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Update every 30 minutes. Last: 3:59 PM Pacific

 
   |  Rendering HTML as HTML in Razor

posted at 02:10 PM | | [3] |

Suppose you want to concat together a bunch of strings and markup, maybe like this:

var stringWithMarkup = "a" + "<br/>" + "b" + "<br/>" + "c" ;
(Let's assume you're doing something a bit more sophisticated than this, like including some variables, but bear with me for the duration here.)

And let's say your goal is to render something like this:

a
b
c


So you do this in a Razor page:

<div>
@stringWithMarkup
</div>
Guess what you get -- ? Yes, this:

a <br/> b <br/> c <br/>

This is, as they say, by design. When Razor renders strings, it automatically HTML encodes them, which is a security measure. What you might intend as HTML elements inside the string — e.g., <br/> — are encoded in such a way that they're treated as text, not HTML (e.g. &lt;br/&gt;). (This is noted a couple of times in the ASP.NET Razor ebook -- for example, see "HTML Encoding" in Chapter 2 - Introduction to ASP.NET Web Programming Using the Razor Syntax.)

However, you won't find in that chapter any info on what to do if you do want the embedded markup rendered as markup and not encoded. [Important Warning] You can do this, but it's not obvious how. I asked around, and the ever-helpful Erik Porter came to the rescue. Here's the solution in a nutshell:

<div>
@(new HtmlString(stringWithMarkup))
</div>
In other words, pass your string to a new instance of the HtmlString class. Knowing this, you can read an explanation in Scott Guthrie's blog; here's the salient bit:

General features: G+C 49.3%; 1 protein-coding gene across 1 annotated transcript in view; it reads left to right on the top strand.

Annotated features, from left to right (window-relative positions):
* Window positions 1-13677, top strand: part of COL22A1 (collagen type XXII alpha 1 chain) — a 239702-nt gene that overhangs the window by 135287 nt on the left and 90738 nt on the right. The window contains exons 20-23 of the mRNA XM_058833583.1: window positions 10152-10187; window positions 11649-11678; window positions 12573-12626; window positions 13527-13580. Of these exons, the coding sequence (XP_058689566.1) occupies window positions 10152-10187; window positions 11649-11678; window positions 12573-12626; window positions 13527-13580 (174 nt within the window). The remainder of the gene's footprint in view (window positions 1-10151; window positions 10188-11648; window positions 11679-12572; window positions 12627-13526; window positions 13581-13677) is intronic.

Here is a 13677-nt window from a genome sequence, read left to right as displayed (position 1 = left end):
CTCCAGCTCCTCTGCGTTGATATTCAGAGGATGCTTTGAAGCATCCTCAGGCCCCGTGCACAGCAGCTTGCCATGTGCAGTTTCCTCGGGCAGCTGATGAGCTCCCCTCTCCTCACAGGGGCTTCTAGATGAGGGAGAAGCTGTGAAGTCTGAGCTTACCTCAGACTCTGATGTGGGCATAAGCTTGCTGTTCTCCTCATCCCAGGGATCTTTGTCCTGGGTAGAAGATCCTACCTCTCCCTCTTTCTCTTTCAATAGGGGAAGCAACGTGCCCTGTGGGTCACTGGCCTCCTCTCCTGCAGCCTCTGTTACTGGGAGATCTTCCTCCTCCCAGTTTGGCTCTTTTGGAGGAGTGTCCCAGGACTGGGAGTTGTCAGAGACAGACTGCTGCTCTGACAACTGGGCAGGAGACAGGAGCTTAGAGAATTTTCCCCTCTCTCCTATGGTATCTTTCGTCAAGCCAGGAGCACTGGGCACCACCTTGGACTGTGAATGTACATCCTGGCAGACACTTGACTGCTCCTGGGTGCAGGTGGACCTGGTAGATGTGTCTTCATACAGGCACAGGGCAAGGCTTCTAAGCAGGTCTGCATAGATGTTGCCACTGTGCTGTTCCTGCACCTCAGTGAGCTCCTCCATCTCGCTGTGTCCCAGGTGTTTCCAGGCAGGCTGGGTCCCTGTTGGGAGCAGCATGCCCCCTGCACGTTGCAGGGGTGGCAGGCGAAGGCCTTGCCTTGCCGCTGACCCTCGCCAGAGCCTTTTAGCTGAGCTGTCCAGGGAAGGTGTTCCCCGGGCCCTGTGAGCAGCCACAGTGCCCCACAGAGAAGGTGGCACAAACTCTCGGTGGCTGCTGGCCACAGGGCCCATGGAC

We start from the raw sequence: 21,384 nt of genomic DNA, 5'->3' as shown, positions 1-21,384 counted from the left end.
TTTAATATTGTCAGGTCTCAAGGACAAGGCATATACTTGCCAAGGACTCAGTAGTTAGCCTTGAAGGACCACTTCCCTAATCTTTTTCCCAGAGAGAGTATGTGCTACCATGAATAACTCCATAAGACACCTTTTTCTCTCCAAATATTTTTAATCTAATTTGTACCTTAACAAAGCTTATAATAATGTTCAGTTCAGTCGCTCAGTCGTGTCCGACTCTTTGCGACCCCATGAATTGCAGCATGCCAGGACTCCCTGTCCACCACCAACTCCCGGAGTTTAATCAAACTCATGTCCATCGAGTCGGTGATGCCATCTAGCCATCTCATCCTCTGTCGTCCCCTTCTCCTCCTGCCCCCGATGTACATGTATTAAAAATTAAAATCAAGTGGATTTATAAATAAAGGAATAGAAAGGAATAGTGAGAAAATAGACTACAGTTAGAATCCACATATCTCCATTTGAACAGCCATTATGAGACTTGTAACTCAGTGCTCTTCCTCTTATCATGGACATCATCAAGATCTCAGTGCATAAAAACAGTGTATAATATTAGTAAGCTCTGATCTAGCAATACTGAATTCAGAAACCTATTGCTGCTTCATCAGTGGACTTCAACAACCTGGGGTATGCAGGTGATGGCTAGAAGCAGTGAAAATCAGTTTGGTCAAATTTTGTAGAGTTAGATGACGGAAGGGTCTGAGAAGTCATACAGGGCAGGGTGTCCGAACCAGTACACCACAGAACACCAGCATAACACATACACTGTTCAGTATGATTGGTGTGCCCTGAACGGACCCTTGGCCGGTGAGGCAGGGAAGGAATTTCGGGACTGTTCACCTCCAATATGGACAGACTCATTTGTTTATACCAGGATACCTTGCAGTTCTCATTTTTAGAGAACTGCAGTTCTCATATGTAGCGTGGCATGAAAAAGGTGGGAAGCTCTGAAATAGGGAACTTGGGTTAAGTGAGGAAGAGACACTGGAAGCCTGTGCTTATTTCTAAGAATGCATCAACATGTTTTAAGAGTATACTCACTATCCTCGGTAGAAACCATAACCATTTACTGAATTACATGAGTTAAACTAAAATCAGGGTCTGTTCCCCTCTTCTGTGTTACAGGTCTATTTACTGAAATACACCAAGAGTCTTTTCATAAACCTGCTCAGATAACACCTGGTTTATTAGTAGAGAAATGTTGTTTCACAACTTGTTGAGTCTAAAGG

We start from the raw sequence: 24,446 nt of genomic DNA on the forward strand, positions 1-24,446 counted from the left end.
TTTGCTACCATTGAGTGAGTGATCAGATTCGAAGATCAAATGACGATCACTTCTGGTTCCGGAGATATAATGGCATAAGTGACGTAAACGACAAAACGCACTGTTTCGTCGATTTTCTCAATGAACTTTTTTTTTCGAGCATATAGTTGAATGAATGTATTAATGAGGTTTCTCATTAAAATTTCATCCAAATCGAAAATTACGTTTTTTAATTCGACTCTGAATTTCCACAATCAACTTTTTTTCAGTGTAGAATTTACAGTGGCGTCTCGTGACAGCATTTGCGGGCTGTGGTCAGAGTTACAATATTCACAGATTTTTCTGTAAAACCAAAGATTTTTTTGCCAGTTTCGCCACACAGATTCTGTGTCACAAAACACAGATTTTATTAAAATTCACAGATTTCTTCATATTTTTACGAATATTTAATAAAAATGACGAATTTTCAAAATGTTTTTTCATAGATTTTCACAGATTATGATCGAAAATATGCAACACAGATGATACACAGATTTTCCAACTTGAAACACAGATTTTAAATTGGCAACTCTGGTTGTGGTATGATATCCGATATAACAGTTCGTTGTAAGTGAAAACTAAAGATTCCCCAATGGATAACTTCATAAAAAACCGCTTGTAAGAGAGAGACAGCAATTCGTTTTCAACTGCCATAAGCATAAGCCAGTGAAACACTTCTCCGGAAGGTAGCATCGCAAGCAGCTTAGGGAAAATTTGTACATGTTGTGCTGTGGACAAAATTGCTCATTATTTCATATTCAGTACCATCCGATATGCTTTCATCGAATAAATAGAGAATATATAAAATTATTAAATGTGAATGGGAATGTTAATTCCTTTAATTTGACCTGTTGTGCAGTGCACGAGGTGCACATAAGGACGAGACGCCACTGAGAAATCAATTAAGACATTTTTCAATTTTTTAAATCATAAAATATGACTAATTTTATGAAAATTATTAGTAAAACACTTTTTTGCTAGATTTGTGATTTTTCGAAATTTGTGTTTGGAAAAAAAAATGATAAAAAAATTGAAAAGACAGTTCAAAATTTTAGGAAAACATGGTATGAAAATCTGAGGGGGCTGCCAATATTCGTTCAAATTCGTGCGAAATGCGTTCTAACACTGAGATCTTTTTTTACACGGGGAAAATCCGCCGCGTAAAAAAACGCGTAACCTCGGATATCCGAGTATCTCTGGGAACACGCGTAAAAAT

ASP.NET 4 introduces a new IHtmlString interface (along with a concrete implementation: HtmlString) that you can implement on types to indicate that its value is already properly encoded (or otherwise examined) for displaying as HTML, and that therefore the value should not be HTML-encoded again. The <%: %> code-nugget syntax checks for the presence of the IHtmlString interface and will not HTML encode the output of the code expression if its value implements this interface.
Scott Hunter, who's another of the ASP.NET Razor PMs, noted that this would be a good candidate for a simple helper. He suggested that you could create a helper like this:

@helper RawText(string s) {
@(new HtmlString(s))
}
Create a blank file named CustomHelpers in the App_Code folder of the website and then copy the RawText helper code in, save the file, done. Then you can do something like this your other pages:

<div>
@CustomHelpers.RawText(stringWithMarkup)
</div>
Slick, eh? Obviously, you can name the file and the helper anything you want, just change the syntax accordingly where you want to invoke the helper.


[1] <Requisite but important warning>Do this only if you trust the markup you're rendering. The whole point of auto-encoding strings is to protect you from things like scripting attacks. Basically, don't ever pass through user input as HTML; let it be encoded unless you have good reason to trust it.</warning>

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